Big 4 interview on the horizon?
One of the best things you can do to prepare for your interview is to research the most common Big 4 interview questions and practice them ahead of time. Compiling a list of potential topics and practicing the interview questions is essential because it makes you feel calmer, sound more professional, and come off as a better candidate for a job at the firm.
Before your interview, go through these questions and write down your answers. Periodicially practice them aloud to get a feel for the way the answers sound. Many times we think something sounds good when we write it on paper, only to speak it out loud and completely lose confidence. Have a friend to help you practice by reading the interview questions and having you answer them candidly.
Doing this makes you less nervous for the real thing and helps you hone how fluid your responses sound.
There is a limit to how much you should practice your interview Q&A, however. It is important not to just read off what you memorized because it will show and you will sound like a robot. Instead, have the answer as a base for discussion and have an actual conversation, not a speech.
A lot of the interview questions will be behavioral and call on past experiences (ex: tell me about a time you had to overcome difficult team members). One of the best parts of answering the interview questions ahead of time is that it catalogs many of these types of experiences.
If they give you a question that you hadn’t directly prepared for, you may still have other relevant experiences that are right at your disposal to talk about. It is also good to have something “scripted” to fall back on if you freeze up. Having something canned is much better than being awkward and sitting there thinking about (a good) example you can tell them.
The truth of the matter is the purpose of these interviews are more to see how you can answer the questions, how professional you are, how fluently you can communicate, and really whether you would be enjoyable to work with.
If you have an interview spot, you probably have a high GPA and they already have already screened you for your book smarts.’ These interviews are designed to separate the personable people from the socially inept.
Common Big 4 Interview Questions (KPMG, Deloitte, E&Y, PwC)
1) Walk me through your resume*
2) Tell me a little about yourself or background*
3) Why KPMG/Deloitte/PwC/E&Y?*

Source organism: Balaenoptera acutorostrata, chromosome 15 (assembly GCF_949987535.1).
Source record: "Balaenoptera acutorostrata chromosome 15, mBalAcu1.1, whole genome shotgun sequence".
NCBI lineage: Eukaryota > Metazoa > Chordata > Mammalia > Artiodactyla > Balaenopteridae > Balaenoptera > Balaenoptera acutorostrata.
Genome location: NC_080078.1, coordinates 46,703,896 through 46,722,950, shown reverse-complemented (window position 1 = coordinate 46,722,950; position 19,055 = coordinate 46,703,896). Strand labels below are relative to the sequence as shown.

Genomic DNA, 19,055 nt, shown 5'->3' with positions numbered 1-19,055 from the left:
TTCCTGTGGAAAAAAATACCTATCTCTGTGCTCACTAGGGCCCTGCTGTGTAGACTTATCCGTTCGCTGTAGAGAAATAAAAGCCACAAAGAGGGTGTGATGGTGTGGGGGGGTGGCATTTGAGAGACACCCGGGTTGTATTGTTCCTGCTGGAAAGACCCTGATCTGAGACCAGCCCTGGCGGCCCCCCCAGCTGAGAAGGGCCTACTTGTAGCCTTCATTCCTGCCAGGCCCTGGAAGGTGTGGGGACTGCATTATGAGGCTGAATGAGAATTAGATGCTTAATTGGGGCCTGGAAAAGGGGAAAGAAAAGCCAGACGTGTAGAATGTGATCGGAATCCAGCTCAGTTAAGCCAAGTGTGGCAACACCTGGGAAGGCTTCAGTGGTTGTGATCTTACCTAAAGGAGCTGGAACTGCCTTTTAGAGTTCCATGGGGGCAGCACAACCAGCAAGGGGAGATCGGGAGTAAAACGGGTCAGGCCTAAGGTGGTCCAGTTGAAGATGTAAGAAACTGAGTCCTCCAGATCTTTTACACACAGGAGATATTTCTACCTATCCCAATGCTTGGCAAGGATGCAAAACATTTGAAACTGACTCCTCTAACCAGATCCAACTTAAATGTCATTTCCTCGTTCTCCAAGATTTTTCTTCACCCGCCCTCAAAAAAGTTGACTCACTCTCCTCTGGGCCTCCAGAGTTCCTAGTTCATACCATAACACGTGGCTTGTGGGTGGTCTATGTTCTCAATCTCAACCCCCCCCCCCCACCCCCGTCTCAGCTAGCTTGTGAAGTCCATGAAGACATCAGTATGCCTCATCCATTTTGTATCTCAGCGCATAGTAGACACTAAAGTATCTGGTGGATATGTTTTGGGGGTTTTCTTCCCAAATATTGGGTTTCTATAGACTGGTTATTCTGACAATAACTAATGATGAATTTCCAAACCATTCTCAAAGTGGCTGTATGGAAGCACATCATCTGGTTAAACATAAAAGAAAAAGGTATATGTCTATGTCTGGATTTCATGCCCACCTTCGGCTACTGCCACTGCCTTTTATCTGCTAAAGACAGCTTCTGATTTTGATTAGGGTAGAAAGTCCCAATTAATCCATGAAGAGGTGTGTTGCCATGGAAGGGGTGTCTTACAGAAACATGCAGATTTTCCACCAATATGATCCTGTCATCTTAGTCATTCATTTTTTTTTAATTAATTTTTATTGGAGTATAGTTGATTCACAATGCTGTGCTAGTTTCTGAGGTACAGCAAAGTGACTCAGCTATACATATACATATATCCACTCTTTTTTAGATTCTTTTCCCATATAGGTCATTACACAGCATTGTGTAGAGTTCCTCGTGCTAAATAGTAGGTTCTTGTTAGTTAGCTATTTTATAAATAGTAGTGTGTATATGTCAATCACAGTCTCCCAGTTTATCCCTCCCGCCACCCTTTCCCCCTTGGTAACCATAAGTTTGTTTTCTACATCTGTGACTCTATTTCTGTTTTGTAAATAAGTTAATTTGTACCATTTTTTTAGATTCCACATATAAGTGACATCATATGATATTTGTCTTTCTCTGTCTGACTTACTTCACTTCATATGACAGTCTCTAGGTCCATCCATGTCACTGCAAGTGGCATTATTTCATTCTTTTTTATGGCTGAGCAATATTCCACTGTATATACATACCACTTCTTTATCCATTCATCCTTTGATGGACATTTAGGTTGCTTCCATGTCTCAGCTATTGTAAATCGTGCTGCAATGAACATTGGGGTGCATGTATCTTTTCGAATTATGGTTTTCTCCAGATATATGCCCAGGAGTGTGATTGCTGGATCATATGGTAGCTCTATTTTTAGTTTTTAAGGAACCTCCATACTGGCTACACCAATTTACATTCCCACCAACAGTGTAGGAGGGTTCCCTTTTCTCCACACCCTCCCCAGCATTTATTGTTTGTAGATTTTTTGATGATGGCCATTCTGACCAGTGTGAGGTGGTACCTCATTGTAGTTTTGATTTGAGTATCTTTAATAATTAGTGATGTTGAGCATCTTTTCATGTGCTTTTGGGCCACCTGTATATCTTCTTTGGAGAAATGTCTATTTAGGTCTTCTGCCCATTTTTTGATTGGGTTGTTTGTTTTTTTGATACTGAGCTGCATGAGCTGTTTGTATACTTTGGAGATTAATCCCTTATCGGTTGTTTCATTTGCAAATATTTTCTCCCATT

4) Why audit/tax/advisory?*
5) Where do you see your yourself in 5 to 10 years?
6) Tell me about a time when you had to be a leader.
7) Tell me about a time when you were had to overcome an obstacle to get something done.
8) Tell me about a goal you had and how you achieved it.
9) Tell me about a time when someone asked you to do something unethical.
10) How well do you work do in a team setting?
11) Give me an example of a time when you were in a moral dilemma and how you handled it.
12) Give me an example of a time when you were working in a team, and a team member wasn’t meeting their responsibilities (and how you handled it.)
13) Tell me about a time when you disagreed with someone in your group.
14) Tell me about a time when you had to work under pressure with strict deadlines.
15) Tell me about a time when you failed or made a mistake and how you handled it.
16) What is your biggest weakness/strength?
17) What do you like to do for fun?
18) What is your greatest achievement (or What are you most proud of)?
19) Give me an example of a time when you disagreed with a superior.
20) Do you prefer you like to travel?
21) Tell me about a time when you improved a process (or came up with a creative solution).
22) Tell me about a time when you had to prioritize your responsibilities.
23) What do you like best about a career in public accounting?
24) Are you interviewing with other firms?
25) Tell me about a time when you had to handle a difficult or angry customer/client.
26) What is the most difficult decision you’ve ever had to make at in school/work? How did you arrive at your decision?
27) If your friends could pick 3 words to descibe you, what would they be?
28) What city would you prefer to live in?
29) What is your take on (insert current event such the Fed’s Stimulus program, overall economic health ect.)?
30) What would you change about your school’s academic program?
31) What sets you apart from the rest of the candidates?
*These questions are highly likely to be asked
For an extra edge on the competition, check out the The Ultimate Big 4 Interview Prep Guide for sample answers to the hardest questions that candidates get wrong, tips from former hiring managers, and a simple four step method for answering any question like an expert.